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Aliens: Mud from Mars suggests Red Planet once had liquid water
Space exploration has given scientists and space agencies all over the world an opportunity to learn more about the neighboring planets and what lies beyond Earth, including the possibility of alien life. New research suggests that Mars may have had liquid water based on the mud found on the red planet.
Express reports that a study published in the Nature Geoscience journal found that the volcanic lava formations found on Mars may not have come from the red planet’s volcano formations. Instead, the study suggested that the mud that flows from the Martian landscape behave as pahoehoe lava flows, liquid mud spilling over from the frozen crust, and freezing, resulting in the formation of a new flow channel.
But the fact that there is mud present on Mars is enough to suggest that the red planet once had running liquid water or a source of liquid water. Along with the possible liquid water source, the researchers believe that Mars once had a stable environment and conditions that could allow alien life to thrive and exist.
According to the Czech Academy of Sciences Institute of Geophysics Professor Petr Broz, “If these features are indeed results of sedimentary volcanism, this is saying to us that in these areas somewhere in the subsurface has to be a source of mud. In other words, there has to be, or had to be, some sort of aquifer containing liquid water to mobilize the fine-grained sediments and take them to the surface of Mars.”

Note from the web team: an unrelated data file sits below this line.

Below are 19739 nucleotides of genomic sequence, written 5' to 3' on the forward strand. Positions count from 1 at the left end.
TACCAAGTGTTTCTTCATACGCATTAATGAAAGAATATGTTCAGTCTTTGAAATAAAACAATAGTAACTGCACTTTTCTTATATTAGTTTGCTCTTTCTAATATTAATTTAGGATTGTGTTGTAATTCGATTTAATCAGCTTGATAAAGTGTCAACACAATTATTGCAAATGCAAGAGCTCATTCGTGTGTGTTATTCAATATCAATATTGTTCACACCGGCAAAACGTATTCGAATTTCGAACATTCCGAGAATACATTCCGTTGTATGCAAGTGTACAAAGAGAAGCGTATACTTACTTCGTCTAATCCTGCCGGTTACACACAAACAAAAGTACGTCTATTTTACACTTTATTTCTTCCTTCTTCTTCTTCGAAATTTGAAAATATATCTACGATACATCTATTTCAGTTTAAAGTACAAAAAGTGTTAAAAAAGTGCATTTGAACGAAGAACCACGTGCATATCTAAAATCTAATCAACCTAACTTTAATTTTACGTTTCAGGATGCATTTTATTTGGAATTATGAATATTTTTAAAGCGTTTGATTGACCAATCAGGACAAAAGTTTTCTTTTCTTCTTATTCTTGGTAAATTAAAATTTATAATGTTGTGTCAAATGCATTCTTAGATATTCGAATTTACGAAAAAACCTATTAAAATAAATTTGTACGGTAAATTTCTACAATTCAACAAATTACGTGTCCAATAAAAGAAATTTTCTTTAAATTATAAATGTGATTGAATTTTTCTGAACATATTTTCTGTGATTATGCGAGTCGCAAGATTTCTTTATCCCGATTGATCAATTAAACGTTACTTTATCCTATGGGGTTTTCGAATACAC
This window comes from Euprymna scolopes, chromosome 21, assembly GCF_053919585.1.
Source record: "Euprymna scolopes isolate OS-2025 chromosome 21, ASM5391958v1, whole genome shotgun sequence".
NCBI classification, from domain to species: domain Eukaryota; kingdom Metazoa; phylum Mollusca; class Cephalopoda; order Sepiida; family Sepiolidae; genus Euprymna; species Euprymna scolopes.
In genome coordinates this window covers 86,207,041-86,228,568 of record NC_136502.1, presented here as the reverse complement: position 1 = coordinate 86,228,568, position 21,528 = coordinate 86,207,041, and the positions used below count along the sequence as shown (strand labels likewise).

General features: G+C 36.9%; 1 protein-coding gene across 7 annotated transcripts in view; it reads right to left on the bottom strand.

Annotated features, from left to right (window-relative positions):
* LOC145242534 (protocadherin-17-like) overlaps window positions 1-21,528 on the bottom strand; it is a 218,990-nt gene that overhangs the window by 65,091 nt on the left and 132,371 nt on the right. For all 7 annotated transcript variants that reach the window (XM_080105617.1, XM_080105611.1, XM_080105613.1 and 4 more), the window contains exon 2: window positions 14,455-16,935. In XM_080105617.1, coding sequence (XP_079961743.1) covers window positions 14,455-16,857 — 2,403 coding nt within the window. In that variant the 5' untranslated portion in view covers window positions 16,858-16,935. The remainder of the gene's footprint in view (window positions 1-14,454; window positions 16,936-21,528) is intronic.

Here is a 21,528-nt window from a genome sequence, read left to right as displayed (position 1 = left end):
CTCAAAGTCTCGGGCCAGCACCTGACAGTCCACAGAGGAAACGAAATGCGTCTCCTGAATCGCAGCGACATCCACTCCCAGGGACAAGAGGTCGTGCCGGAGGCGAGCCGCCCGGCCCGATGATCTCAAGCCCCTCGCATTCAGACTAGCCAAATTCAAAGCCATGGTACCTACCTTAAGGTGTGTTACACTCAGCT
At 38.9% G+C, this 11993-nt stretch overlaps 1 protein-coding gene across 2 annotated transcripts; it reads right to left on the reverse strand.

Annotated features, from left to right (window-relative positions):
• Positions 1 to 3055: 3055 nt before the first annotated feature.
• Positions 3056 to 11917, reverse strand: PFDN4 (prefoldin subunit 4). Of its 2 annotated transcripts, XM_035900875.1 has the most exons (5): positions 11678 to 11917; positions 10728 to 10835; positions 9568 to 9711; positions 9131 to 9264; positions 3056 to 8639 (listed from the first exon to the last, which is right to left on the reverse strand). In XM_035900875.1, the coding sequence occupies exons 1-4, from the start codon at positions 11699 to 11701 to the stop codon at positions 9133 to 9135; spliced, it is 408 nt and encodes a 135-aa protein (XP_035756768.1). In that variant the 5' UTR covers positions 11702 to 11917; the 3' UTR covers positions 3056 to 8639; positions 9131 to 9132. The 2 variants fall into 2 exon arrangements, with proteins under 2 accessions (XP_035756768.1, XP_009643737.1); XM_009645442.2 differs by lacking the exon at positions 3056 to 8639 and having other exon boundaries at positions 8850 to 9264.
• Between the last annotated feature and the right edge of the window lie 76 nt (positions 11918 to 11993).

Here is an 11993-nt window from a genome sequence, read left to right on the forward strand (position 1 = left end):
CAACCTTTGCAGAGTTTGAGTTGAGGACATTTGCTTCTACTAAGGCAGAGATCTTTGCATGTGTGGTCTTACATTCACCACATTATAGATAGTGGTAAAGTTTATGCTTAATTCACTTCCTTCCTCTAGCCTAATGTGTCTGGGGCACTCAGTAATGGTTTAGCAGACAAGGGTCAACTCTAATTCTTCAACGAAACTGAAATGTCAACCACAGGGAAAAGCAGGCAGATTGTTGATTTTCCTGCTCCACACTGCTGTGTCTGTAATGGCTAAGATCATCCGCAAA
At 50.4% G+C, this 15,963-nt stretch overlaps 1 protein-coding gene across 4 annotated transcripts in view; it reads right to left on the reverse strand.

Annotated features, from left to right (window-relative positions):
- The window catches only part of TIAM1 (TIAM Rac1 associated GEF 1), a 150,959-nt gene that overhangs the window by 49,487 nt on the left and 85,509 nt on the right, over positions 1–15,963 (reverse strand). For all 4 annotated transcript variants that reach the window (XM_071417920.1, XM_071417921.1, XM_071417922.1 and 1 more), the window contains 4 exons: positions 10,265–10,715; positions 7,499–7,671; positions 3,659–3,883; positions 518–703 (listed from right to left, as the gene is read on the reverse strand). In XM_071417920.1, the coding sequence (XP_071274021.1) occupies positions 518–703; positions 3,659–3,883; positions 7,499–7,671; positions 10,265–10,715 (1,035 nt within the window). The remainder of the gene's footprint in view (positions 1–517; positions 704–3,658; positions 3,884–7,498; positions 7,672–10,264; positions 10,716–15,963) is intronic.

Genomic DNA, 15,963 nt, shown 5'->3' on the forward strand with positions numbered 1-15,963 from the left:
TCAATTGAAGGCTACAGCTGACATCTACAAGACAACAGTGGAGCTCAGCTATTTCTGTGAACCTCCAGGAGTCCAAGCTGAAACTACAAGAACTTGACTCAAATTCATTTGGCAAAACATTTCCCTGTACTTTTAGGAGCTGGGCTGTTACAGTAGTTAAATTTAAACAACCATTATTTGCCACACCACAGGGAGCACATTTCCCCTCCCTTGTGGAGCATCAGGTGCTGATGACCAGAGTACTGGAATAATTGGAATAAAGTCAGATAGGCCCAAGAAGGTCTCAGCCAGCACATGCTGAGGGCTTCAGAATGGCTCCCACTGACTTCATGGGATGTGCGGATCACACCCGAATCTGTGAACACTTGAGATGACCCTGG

Professor Broz also noted that this may also exist on other planets in the Solar System.
Speaking of these mud tubes, experts believe that these mud tubes could become potential shelters for astronauts that will land on the red planet. These mud tubes that are found at the Hellas Planitia in the southern hemisphere of Mars, could be used to protect astronauts from cosmic radiation. This is a concern especially as the red planet has a very thin atmosphere and thus the amount of radiation is greater. Scientists have predicted that staying under these mud tubes could protect the astronauts from radiation by as much as 82 percent.
And because it could be closed off, astronauts could be able to add the necessary technology to heat the inside and create a more breathable environment.